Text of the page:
This tour de force of interesting and surprising facts reads a little like if Bill Bryson had written a book about swimming, though less humorous. But still, it’s almost on that level. Most books are not perfect, however, and this book is no exception: Written three years before Ross Edgeley’s The Art of Resilience, it shares the latter’s insistence of closing each chapter with a little sports science, training programs, suggestions of drills, etc. They don’t bother me as much in this book — as opposed to Ross’s — as this book is not a chronological story driven narrative. Therefore the training parts fits a little better into the whole. But the book wouldn’t suffer if they’d been edited out.
All in all that’s minor critisism, so I recommend this book wholeheartedly.
Bonnie Tsui: Why we swim
It’s not a coincidence that this book comes last. The reason is that this book is best described in the context of the previously mentioned books.
Why we swim is in a way an amalgamation of the science/history aspects of Mikael Rosén’s Open Water and the introspection of Lynne Cox’s books. But where the latter describes her personal growth in retrospect, Bonnie Tsui documents her quest for personal growth through swimming more or less as it happens — as a part of the process of writing the book itself it seems.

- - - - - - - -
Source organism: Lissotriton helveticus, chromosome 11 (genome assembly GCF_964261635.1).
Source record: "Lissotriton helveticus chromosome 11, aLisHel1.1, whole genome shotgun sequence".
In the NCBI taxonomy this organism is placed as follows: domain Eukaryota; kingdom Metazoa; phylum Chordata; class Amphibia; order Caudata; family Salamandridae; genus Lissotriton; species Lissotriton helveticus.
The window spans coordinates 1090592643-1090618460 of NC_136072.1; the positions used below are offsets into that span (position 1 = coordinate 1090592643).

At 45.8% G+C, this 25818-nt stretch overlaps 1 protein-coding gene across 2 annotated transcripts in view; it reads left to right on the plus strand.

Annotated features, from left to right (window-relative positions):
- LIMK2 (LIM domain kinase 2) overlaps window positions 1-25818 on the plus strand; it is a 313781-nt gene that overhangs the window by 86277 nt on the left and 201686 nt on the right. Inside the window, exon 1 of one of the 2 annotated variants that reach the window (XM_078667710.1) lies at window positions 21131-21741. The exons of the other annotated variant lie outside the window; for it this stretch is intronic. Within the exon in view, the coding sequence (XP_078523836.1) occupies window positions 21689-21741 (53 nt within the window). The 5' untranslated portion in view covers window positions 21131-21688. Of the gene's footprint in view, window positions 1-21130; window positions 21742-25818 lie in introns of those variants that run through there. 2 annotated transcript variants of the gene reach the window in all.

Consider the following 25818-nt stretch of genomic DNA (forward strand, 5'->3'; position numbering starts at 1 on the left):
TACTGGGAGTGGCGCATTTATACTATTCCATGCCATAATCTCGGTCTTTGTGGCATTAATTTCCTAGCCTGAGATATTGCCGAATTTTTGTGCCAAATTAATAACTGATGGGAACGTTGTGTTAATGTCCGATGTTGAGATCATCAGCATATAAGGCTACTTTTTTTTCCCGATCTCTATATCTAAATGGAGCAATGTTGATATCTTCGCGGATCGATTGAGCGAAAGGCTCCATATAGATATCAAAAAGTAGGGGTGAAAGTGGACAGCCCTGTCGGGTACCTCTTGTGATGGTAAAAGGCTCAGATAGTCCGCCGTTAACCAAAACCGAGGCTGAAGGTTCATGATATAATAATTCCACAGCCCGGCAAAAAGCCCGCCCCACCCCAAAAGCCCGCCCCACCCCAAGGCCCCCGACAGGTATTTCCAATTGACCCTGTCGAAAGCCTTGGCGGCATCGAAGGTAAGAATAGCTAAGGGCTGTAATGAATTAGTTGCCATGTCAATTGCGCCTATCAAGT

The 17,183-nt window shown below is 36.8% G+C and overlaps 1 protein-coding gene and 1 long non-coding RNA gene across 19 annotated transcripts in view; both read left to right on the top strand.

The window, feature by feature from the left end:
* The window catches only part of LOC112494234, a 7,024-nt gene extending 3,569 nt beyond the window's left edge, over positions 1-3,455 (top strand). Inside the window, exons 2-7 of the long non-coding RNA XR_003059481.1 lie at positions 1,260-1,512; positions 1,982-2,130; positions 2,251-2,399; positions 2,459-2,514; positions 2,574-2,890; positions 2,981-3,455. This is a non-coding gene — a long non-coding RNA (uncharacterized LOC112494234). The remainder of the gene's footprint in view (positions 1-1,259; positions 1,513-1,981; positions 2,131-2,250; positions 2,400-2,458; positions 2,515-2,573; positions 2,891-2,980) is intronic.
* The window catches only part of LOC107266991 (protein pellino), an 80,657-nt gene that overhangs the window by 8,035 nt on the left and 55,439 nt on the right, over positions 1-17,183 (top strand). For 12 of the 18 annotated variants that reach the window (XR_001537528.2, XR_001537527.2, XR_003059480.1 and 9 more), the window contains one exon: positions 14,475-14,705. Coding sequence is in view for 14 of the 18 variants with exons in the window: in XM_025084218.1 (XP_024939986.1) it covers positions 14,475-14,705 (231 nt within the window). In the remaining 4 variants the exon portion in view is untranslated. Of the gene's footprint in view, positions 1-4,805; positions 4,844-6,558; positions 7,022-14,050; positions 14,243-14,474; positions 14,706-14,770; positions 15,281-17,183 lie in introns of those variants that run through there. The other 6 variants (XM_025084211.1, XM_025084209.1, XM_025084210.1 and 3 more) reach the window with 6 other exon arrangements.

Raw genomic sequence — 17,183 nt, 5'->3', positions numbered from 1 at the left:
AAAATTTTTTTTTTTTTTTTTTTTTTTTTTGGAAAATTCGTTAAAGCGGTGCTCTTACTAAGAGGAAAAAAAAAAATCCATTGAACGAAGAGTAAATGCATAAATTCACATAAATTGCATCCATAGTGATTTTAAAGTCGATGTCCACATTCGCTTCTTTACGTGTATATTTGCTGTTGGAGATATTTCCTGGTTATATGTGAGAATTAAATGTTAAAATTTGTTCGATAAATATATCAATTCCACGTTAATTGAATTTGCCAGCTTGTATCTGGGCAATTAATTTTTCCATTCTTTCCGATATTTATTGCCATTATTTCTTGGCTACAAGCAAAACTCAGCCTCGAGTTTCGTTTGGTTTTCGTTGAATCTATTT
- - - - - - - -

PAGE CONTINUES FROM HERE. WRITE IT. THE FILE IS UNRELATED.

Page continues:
Bonnie Tsui kicks her book off with the story of Guðlaugur Friðþórsson, a fisherman that was the sole survivor after a fishing vessel sank in the frigid winter waters off Iceland. Together with two mates he started to swim towards land, but not long after he was the only one still swimming. Against all odds Friðþórsson survived a six hour swim in six degree celcius water.
For Tsui this becomes the entry point to the history of swimming. Her book is structured around five main topics, going from Survival, Well-Being, Community, Competition and ultimately to the more metaphysical and meditative subject of Flow. She takes on a tour of swimming history, starting in the stone age and the first documentation we have of humans swimming, ending with personal musings about not why we swim, but why she swims.
And this inclusion of a very visible I throughout the book — the chapter about Friðþórsson is not only about Friðþórsson but also about her meeting him and her participation in a swim honoring him—means that you can’t separate her personal journey from her exploration of the history, culture and science of swimming. Granted, Open Water is more hard core when it comes to facts, but the unique interspersion of the author personal story and the overarching topics of the book, makes this the most beautifully written of the five books I’ve mentioned here. Read it!
So… do you become a better swimmer by reading? Of course not. Only practice can improve swimming (although you may pick up some valuable hints to how you can improve through pure instructional books, such as Terry Laughlin’s Total Immersion).
But this being November 2020, the year of Covid-19, all swimming pools are closed and I’m unable to practice and improve for a while. This may be the case for you too. But while you wait for the pools to open again or the summer to heat up the sea to a more welcoming temperature, spending some time on one or more of these books wouldn’t be the worst thing to do.
Who knows? Maybe you’ll come back to the water more inspired than before.